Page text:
Home is not a place, it’s a feelingI was born and raised in Patan, but Bungamati, where I spent most of my school holidays as a child, has always felt like home.
I was born and raised in Patan, but Bungamati, where I spent most of my school holidays as a child, has always felt like home. To say I am acquainted to this old town would be an understatement. I am attached to it and all its elements—the people, the maze-like gallis, the temples.
When the 2015 Nepal earthquakes devastated this town, leaving most houses unfit to live in, I thought neither the locals, nor I would ever move on. But, on a recent visit to Bungamati, I realised that time heals everything.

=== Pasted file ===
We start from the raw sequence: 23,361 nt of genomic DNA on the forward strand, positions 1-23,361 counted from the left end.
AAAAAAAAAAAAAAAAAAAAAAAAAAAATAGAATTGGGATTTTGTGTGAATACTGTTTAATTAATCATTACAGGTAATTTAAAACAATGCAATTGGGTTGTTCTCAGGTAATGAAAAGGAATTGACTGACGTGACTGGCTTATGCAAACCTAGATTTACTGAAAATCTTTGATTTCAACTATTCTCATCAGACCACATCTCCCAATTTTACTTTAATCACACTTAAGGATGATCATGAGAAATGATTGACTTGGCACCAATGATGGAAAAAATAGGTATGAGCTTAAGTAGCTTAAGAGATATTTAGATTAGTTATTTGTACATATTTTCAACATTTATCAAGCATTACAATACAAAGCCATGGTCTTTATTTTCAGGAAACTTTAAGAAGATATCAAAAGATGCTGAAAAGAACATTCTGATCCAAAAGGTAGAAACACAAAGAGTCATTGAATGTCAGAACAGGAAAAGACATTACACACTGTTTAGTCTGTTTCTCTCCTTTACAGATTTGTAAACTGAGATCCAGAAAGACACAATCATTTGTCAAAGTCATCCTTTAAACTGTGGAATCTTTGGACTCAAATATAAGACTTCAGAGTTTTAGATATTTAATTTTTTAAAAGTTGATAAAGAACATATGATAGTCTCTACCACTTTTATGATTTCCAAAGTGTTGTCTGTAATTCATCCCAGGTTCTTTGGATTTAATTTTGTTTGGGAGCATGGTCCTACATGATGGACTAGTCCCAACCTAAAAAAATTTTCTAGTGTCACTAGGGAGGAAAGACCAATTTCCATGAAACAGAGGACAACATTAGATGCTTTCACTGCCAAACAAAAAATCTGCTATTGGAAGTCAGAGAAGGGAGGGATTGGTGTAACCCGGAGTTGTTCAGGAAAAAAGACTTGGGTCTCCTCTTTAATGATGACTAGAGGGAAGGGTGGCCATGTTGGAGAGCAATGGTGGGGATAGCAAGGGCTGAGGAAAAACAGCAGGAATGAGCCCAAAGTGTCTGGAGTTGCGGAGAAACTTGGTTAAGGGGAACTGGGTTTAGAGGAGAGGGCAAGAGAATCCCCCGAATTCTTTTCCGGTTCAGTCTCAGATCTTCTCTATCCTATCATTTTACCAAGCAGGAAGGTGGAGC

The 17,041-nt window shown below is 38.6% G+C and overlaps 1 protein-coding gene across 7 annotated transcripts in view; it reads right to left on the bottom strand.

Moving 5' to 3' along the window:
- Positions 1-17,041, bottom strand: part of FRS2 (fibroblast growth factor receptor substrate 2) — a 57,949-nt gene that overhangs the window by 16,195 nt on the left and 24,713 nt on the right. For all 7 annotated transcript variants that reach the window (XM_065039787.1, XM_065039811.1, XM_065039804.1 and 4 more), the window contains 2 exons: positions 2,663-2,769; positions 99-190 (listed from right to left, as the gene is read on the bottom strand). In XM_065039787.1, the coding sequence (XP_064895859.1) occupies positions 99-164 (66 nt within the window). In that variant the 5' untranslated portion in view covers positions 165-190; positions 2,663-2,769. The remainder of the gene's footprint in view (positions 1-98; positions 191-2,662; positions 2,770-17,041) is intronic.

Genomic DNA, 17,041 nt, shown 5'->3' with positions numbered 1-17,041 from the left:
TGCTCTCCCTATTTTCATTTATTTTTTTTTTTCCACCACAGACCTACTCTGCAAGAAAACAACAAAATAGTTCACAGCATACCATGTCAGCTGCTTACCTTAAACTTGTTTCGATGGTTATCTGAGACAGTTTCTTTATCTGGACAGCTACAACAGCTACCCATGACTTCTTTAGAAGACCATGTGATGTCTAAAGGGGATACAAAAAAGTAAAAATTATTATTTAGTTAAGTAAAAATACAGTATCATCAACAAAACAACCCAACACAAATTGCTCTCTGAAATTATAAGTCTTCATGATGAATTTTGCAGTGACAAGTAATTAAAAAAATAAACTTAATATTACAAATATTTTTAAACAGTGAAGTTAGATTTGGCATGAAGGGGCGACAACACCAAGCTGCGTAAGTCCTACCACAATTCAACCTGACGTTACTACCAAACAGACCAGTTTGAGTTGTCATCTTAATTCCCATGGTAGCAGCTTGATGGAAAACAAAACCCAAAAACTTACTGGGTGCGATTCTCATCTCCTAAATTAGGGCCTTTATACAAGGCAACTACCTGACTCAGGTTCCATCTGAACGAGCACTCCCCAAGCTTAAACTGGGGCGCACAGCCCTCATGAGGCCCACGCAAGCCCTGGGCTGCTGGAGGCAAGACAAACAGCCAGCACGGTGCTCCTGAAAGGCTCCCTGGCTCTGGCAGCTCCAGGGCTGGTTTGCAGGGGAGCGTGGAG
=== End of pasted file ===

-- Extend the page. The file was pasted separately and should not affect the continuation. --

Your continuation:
Today, the frustration on their faces, so palpable in the immediate aftermath of the quakes, has been reclaimed by smiles. Courage and resilience might now sound like clichés—having been hammered into our consciousness for the past two years—but it seems these truly are the operative words for Bungamati.
Even when the places I played at, growing up, feel a little distant, the people are still as warm and ever welcoming. It’s true, home is not a place, it’s a feeling.
Text and Photos : Rashik Maharjan